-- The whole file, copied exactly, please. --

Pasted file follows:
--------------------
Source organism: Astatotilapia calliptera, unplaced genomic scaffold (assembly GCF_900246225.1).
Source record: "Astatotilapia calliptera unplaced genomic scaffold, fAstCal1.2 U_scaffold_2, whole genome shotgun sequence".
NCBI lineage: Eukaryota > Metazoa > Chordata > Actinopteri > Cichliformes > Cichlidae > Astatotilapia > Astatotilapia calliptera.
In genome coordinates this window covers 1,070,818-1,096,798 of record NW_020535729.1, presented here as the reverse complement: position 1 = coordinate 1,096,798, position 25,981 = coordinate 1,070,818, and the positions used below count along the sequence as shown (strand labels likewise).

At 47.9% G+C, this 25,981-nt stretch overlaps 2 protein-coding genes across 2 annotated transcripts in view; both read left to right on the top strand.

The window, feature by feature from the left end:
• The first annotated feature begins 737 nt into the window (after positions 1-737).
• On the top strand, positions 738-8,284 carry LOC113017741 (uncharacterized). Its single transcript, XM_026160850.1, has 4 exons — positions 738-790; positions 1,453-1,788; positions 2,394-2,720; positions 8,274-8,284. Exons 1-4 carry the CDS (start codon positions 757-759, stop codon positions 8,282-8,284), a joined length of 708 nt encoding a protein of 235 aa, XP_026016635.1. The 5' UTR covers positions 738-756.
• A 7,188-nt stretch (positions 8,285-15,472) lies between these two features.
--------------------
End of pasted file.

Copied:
Source organism: Astatotilapia calliptera, unplaced genomic scaffold (assembly GCF_900246225.1).
Source record: "Astatotilapia calliptera unplaced genomic scaffold, fAstCal1.2 U_scaffold_2, whole genome shotgun sequence".
NCBI lineage: Eukaryota > Metazoa > Chordata > Actinopteri > Cichliformes > Cichlidae > Astatotilapia > Astatotilapia calliptera.
In genome coordinates this window covers 1,070,818-1,096,798 of record NW_020535729.1, presented here as the reverse complement: position 1 = coordinate 1,096,798, position 25,981 = coordinate 1,070,818, and the positions used below count along the sequence as shown (strand labels likewise).

At 47.9% G+C, this 25,981-nt stretch overlaps 2 protein-coding genes across 2 annotated transcripts in view; both read left to right on the top strand.

The window, feature by feature from the left end:
• The first annotated feature begins 737 nt into the window (after positions 1-737).
• On the top strand, positions 738-8,284 carry LOC113017741 (uncharacterized). Its single transcript, XM_026160850.1, has 4 exons — positions 738-790; positions 1,453-1,788; positions 2,394-2,720; positions 8,274-8,284. Exons 1-4 carry the CDS (start codon positions 757-759, stop codon positions 8,282-8,284), a joined length of 708 nt encoding a protein of 235 aa, XP_026016635.1. The 5' UTR covers positions 738-756.
• A 7,188-nt stretch (positions 8,285-15,472) lies between these two features.